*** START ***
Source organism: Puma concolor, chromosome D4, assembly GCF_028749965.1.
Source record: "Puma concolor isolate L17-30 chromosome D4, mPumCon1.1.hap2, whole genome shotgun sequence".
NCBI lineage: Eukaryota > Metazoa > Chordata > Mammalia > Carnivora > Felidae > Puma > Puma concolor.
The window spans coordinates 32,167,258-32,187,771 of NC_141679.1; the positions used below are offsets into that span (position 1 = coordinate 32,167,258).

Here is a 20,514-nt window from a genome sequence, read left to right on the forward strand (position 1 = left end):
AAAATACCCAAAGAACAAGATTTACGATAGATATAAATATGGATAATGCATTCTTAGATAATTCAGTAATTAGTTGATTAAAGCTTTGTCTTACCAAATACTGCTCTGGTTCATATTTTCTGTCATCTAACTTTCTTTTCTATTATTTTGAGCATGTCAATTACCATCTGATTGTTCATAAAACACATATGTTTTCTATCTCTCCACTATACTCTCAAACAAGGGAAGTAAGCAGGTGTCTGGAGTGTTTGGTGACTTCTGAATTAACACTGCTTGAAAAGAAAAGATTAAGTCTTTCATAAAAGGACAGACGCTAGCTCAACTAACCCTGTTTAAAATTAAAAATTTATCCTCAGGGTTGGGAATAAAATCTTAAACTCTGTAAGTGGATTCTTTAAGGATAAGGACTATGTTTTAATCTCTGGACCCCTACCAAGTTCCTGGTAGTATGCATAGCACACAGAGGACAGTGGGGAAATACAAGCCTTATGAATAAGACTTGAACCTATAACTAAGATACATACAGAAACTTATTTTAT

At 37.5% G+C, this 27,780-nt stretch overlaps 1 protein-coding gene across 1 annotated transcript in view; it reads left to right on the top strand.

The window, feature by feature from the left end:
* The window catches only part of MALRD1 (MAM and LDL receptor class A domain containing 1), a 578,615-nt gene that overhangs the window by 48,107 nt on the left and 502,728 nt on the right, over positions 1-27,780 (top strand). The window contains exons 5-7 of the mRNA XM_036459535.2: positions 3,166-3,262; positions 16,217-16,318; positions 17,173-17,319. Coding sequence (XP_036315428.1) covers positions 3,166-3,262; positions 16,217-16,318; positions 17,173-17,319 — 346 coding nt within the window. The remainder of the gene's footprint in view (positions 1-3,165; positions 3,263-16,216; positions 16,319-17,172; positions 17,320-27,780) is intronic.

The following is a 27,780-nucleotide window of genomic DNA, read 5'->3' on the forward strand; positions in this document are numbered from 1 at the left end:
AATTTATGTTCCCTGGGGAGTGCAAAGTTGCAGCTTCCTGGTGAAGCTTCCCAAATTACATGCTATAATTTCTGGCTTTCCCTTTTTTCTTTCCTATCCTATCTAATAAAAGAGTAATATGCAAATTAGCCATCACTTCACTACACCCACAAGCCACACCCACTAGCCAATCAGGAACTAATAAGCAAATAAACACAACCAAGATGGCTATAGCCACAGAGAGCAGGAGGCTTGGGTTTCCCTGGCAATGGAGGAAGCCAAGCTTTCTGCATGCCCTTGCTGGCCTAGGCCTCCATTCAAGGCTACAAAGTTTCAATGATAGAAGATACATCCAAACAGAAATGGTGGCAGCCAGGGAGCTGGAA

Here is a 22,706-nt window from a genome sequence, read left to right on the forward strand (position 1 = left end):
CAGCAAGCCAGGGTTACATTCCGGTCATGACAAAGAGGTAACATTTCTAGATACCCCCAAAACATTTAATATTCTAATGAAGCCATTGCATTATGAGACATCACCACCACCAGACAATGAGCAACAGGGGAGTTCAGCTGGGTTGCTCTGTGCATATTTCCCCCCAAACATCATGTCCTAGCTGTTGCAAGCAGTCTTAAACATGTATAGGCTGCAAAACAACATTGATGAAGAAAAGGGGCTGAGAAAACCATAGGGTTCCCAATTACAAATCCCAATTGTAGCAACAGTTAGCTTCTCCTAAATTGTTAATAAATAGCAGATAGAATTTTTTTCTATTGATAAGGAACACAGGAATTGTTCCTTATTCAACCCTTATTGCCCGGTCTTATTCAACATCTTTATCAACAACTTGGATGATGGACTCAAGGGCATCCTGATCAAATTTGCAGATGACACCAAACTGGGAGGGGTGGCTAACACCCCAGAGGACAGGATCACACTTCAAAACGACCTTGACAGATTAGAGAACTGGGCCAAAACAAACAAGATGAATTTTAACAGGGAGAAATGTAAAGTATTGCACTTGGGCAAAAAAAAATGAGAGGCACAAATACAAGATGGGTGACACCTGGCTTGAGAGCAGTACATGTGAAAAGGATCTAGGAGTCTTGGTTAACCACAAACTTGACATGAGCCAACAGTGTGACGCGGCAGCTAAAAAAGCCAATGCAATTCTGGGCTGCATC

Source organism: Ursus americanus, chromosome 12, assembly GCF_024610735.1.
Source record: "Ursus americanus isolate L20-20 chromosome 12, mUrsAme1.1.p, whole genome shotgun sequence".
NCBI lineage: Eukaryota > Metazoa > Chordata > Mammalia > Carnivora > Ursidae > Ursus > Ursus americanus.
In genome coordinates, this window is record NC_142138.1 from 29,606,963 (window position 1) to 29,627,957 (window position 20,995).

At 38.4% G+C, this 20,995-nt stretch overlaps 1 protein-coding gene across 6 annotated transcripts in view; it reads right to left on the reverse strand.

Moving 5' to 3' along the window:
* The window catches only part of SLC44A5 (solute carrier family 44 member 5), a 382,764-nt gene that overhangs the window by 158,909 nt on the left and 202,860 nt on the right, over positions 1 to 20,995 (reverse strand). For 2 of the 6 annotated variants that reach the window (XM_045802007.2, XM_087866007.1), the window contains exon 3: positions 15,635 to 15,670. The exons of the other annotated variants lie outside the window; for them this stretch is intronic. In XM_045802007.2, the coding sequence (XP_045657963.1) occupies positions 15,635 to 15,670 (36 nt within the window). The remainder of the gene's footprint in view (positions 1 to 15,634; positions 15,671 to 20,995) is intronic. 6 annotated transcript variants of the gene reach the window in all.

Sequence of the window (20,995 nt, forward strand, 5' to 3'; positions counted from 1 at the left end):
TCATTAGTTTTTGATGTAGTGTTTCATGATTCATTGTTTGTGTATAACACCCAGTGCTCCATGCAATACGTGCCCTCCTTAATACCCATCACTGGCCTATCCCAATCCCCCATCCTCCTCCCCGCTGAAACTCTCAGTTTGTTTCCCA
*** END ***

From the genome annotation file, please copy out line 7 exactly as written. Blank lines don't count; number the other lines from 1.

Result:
At 37.5% G+C, this 27,780-nt stretch overlaps 1 protein-coding gene across 1 annotated transcript in view; it reads left to right on the top strand.